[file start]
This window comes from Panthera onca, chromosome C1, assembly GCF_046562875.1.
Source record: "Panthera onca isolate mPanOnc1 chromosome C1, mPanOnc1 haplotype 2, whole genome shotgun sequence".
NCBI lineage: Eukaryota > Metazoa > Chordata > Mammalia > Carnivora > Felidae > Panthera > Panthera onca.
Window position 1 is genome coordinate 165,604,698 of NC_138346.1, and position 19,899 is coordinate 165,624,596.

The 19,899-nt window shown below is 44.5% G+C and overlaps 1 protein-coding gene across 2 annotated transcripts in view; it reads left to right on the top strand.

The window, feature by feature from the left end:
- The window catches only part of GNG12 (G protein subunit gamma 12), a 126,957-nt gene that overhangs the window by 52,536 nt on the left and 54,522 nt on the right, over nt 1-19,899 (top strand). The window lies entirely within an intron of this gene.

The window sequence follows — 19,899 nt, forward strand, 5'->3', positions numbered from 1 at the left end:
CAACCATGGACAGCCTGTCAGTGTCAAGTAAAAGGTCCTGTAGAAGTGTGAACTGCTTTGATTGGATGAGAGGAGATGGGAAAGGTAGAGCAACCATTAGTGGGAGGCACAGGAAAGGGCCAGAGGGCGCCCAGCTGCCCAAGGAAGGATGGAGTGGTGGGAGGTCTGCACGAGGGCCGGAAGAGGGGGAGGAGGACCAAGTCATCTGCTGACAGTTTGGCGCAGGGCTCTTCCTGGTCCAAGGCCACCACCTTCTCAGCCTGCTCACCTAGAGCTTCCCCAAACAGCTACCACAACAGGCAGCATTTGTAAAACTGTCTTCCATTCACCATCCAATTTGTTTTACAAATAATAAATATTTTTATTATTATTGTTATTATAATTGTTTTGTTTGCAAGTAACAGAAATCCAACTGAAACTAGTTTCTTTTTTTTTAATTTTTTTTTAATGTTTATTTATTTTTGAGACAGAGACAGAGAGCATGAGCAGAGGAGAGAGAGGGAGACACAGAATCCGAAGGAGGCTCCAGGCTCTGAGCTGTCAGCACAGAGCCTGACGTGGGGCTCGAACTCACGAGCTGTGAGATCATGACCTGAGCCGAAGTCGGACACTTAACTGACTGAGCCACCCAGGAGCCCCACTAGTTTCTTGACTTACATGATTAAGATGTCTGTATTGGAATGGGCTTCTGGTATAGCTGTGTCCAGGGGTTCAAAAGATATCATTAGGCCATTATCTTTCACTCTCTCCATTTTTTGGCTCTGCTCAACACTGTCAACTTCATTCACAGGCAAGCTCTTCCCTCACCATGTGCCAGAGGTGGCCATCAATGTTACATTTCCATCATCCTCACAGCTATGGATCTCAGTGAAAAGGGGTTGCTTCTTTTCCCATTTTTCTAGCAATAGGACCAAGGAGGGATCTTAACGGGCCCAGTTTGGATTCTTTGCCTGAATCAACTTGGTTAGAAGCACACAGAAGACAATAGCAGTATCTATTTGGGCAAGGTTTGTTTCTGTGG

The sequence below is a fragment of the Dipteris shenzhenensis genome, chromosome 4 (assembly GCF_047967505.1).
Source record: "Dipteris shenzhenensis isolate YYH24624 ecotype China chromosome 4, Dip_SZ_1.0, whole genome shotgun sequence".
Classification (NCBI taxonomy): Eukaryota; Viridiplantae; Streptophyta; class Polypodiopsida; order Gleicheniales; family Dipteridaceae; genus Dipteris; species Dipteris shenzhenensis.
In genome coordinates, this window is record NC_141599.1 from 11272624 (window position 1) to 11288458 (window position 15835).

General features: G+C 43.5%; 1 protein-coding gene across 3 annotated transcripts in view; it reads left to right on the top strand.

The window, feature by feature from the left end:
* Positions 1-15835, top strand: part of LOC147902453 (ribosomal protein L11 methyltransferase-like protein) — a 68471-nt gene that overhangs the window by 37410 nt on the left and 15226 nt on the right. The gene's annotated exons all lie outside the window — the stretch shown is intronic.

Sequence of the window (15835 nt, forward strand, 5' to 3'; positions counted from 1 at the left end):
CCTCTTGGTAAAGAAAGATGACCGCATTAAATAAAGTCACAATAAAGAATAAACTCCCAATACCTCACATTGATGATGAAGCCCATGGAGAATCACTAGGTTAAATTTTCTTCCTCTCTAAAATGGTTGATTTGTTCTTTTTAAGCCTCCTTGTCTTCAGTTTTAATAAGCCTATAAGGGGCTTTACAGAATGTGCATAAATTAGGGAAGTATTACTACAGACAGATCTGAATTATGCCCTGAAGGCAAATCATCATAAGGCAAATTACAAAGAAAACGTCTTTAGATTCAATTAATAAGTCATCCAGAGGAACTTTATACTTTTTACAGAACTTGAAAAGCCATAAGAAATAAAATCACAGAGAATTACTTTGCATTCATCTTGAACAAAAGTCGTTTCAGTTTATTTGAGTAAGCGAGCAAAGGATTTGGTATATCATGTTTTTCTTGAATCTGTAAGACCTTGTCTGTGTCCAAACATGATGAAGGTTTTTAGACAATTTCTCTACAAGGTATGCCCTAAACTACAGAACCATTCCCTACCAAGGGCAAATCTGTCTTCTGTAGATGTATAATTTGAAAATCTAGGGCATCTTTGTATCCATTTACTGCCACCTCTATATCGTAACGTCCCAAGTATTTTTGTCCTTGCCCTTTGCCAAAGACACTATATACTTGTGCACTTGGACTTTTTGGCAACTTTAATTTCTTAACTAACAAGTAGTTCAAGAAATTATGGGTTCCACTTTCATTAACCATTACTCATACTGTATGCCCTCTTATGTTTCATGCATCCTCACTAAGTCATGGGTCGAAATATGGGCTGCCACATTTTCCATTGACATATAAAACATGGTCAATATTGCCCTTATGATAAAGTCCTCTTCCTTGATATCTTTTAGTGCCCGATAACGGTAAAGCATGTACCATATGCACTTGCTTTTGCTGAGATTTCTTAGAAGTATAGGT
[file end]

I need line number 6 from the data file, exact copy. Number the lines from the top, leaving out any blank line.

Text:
The window, feature by feature from the left end: